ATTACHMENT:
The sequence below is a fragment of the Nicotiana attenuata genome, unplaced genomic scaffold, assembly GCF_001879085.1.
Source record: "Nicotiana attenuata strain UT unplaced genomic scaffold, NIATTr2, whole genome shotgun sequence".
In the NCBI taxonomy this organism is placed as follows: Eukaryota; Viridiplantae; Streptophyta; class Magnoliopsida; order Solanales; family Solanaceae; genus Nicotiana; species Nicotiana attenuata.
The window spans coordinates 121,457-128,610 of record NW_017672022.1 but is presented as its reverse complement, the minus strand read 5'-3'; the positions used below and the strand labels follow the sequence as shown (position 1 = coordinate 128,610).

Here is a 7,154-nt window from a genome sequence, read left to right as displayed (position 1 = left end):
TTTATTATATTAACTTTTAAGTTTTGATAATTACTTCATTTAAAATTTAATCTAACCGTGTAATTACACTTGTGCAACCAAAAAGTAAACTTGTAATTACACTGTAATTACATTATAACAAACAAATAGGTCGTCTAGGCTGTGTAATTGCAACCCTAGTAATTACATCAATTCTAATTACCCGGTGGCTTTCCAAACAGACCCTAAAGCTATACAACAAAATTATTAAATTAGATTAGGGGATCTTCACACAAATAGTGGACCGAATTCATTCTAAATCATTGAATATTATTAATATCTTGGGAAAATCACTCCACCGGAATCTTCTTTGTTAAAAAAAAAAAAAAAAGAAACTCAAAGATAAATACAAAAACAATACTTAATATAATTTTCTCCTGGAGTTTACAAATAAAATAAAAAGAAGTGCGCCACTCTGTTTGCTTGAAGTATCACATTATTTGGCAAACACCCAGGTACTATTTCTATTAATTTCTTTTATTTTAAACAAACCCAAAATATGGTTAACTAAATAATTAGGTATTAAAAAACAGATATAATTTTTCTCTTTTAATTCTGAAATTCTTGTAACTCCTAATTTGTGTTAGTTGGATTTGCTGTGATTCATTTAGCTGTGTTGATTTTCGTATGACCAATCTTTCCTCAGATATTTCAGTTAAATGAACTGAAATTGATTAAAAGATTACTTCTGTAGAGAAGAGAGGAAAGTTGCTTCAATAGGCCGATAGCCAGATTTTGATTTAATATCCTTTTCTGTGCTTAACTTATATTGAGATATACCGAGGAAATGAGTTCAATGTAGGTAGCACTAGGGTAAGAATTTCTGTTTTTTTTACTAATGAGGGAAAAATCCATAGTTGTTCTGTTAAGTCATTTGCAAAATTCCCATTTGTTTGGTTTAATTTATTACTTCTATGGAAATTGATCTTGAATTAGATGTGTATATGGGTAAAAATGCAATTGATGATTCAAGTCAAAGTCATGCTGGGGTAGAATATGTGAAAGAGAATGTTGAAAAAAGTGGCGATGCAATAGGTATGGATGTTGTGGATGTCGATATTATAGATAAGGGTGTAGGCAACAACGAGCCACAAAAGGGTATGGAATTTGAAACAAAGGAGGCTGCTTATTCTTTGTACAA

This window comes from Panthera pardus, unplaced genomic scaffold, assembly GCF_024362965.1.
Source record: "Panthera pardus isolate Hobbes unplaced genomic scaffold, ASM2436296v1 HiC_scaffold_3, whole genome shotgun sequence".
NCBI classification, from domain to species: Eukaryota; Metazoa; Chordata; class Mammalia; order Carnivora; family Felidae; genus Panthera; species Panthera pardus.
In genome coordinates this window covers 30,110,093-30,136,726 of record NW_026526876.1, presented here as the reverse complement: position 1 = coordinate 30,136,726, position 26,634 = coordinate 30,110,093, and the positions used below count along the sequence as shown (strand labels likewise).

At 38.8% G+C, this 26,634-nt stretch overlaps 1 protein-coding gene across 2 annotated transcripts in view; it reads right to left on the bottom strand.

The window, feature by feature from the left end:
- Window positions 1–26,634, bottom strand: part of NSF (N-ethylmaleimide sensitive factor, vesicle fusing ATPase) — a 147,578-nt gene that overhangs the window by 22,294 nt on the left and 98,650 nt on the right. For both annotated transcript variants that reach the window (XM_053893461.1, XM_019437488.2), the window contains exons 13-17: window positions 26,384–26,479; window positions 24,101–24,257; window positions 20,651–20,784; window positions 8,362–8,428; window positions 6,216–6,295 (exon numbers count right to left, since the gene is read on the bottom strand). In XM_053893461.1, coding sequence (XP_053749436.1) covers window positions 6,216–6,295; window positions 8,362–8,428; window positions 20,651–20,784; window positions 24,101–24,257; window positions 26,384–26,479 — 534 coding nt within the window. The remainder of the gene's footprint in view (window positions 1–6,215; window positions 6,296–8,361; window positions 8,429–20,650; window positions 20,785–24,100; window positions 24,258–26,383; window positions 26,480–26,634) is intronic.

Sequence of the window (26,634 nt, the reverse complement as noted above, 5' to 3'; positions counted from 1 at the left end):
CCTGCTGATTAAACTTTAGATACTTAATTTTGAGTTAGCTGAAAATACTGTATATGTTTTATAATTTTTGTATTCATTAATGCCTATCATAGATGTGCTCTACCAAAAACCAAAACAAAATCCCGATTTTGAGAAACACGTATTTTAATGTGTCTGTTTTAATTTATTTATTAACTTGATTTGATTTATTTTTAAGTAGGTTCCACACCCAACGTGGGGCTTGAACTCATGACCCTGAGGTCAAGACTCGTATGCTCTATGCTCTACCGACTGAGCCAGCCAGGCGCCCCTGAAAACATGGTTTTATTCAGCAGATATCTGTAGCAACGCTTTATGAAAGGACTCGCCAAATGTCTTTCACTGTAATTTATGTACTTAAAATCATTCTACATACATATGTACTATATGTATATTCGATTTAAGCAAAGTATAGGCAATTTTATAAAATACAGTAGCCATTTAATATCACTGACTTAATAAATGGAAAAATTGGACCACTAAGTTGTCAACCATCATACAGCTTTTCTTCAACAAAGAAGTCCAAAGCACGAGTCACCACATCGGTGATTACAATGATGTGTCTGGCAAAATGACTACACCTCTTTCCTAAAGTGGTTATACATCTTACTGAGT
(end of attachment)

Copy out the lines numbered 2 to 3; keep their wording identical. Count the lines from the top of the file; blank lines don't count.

Source record: "Nicotiana attenuata strain UT unplaced genomic scaffold, NIATTr2, whole genome shotgun sequence".
In the NCBI taxonomy this organism is placed as follows: Eukaryota; Viridiplantae; Streptophyta; class Magnoliopsida; order Solanales; family Solanaceae; genus Nicotiana; species Nicotiana attenuata.